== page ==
backtop


Print 65 comment(s) - last by crystal clear.. on Oct 11 at 5:32 AM

One company will design chips, the other will manufacture them

It’s no secret that AMD has been in trouble lately.  Despite gaining a commanding position in the graphics industry, the chipmaker giant has been beaten by Intel in the microprocessor market.  With AMD's first 45 nm product, Shanghai, forced to try to enter the market at the same time as Intel's second generation 45 nm Nehalem, and with consist quarterly losses something had to be done.

Today AMD announced a shocking decision that will rock the computer industry -- in order to try to stay competitive, it is splitting in two.  From the ashes of AMD will rise two companies. One will design chips and keep the brand name.  The other, officially named the Foundry Company, will manufacture chips.  The two companies will work closely together, but be independent.

The move also came with good news -- two Abu Dhabi companies have elected to inject at least $5.7B USD into the pair of companies.  Most of this money will go to the Foundry Company, which will use it to build a new factory in Albany, N.Y., and to upgrade its Dresden, Germany factory.

AMD retains a 44.4 percent stake in the new company.  The majority ownership belongs to Advanced Technology Investment Company.  Advanced Technology, a company created by Abu Dhabi's wealthy government, has promised immediate investment of $2.1B USD into the pair.  It says it will follow this with an additional investment that could be anywhere from $3.6B to $6B USD.  Despite the majority stake, Advanced Technology consented to have an equal number of votes as AMD on the Foundry Company's board.

Advanced Technology isn't the only Abu Dhabi company to want a big piece of the AMD pie either.  Mubadala Development Company, which bought an 8 percent stake in AMD last November, will pay $314M USD to buy 58 million shares of AMD stock, to bring its stake in the presplit company to 19.3 percent.  Mubadala and Advanced Technology, despite being competitors in some respects, worked together closely on the new deal.

Khaldoon Al Mubarak, chief executive of Mubadala, states, "We generally believe this deal is a game changer for the industry.  It’s bold, and I think it’s smart."

Waleed al-Mokarrab, chairman of Advanced Technology added about AMD's recent struggles, "Yes, it is a cyclical business, but over time the trajectory is always upwards"

The AMD move is a bit of a shock to the electronics industry, but not an entire surprise.  The company recently announced it was $5.3B USD in debt, with only $1.6B USD of cash on hand.  AMD’s chief executive, Dirk Meyer, said the timing was right to turn for help.  He stated, "This is the biggest announcement in our history.  This will make us a financially stronger company, both in the near term and in the long term, as a result of being out from the capital expense burden we have had to bear."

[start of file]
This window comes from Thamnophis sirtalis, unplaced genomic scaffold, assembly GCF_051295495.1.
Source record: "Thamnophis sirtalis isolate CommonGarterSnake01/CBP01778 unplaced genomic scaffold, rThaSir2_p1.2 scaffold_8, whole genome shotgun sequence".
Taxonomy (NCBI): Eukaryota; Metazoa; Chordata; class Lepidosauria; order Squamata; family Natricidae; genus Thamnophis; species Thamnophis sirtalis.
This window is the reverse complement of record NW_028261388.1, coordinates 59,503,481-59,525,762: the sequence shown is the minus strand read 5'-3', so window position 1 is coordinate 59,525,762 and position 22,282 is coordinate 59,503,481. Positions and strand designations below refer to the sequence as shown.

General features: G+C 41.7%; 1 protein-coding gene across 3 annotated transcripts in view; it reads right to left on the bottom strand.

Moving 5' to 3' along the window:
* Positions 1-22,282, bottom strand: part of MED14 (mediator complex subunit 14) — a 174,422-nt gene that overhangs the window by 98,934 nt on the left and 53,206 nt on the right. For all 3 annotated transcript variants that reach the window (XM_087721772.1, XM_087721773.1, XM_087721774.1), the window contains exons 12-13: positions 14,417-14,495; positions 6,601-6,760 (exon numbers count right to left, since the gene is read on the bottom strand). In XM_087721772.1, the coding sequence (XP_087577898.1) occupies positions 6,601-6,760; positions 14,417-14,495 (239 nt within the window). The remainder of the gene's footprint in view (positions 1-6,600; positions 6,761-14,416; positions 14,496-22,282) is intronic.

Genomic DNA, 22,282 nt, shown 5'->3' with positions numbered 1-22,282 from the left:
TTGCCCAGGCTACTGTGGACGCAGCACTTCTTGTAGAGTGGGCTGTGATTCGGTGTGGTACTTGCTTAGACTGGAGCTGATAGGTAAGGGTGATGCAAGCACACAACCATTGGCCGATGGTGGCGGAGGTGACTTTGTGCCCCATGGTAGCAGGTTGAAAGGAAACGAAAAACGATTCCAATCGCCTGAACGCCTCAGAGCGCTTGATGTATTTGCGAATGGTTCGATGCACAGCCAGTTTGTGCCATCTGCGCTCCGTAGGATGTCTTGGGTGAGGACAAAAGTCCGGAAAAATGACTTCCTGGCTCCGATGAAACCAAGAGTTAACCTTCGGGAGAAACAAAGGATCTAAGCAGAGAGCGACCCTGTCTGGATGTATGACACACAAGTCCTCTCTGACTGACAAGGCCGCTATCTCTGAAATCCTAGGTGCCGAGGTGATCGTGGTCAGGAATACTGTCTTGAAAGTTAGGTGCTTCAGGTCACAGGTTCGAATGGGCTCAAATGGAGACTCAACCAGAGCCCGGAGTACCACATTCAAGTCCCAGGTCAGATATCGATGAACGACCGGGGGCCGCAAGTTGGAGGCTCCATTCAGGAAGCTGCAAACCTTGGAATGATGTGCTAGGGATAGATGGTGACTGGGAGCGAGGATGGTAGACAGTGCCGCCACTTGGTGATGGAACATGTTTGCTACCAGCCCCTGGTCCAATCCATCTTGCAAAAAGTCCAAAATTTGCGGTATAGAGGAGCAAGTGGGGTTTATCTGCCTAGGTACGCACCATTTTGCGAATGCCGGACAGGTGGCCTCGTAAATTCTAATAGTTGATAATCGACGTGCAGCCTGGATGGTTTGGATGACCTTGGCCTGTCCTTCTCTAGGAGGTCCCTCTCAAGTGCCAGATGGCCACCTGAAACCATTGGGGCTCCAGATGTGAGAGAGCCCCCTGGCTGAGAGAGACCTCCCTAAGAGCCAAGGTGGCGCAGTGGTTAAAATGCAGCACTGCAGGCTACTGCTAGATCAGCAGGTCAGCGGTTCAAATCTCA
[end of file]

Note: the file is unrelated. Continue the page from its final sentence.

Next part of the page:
Before AMD can be officially split up, the deal must meet regulatory and shareholder scrutiny.  The deal is expected to be complete by 2009.  The newly spawned Foundry Company will produce chips for others besides AMD.  It will also compete with the independent Asian foundry firms such as TSMC

The split may strike some as a bit ironic as AMD’s co-founder and longtime chief executive, W. J. Sanders III, known as Jerry, once quipped "real men have fabs", according to company lore.  New CEO Mr. Meyer referenced the joke stating, "We feel like we’re still pretty manly at AMD.  Frankly, the math has changed."

The Foundry Company at launch will control AMD's two chip foundries in Dresden, Germany.  One is in need of an upgrade to make modern chips.  Plans will continue to build the larger state-of-the-art Malta, N.Y. foundry, which will cost $3.2B USD.  The state of New York is offering the new company $1.2B USD in incentives to build the plant, as it will employ 1,400 workers.  The Foundry Company will assume $1.2B USD, or roughly a quarter, of AMD's debt



Comments     Threshold


This article is over a month old, voting and posting comments is disabled

RE: ATI
By Locutus465 on 10/7/2008 10:07:46 AM , Rating: 5
The ATI purchase was a good idea executed at the wrong time. It really did pay off for AMD in terms of platform capabilities, and it seems AMD software devs really straightend out the ATI software team. But unfortunetly the core CPU business has just been unable to keep up which is both saddening and befuddling. AMD is in no where near as bad a spot (cpu archetecture wise) as Intel was with the P4 line. I still don't think AMD needs a ground up redesign to get competitive, I think they just need to make deeper modifications than they have been willing to make.

Perhaps management is being stupid and is unwilling to spend research dollars on deeper mods to the CPU? Thinking that "well we're still the best on the server side which is the most important side anyway". Unfortunetly for them, Intel just proved you can sit around too long even there, because you'll be left in the dust which is exactly what has happend.

AMD's current troubles doesn't just feel like the troubles a small company faces when competing with a larger one. It feels like bad management.


"If you look at the last five years, if you look at what major innovations have occurred in computing technology, every single one of them came from AMD. Not a single innovation came from Intel." -- AMD CEO Hector Ruiz in 2007














botimage
Copyright 2014 DailyTech LLC. - RSS Feed | Advertise | About Us | Ethics | FAQ | Terms, Conditions & Privacy Information | Kristopher Kubicki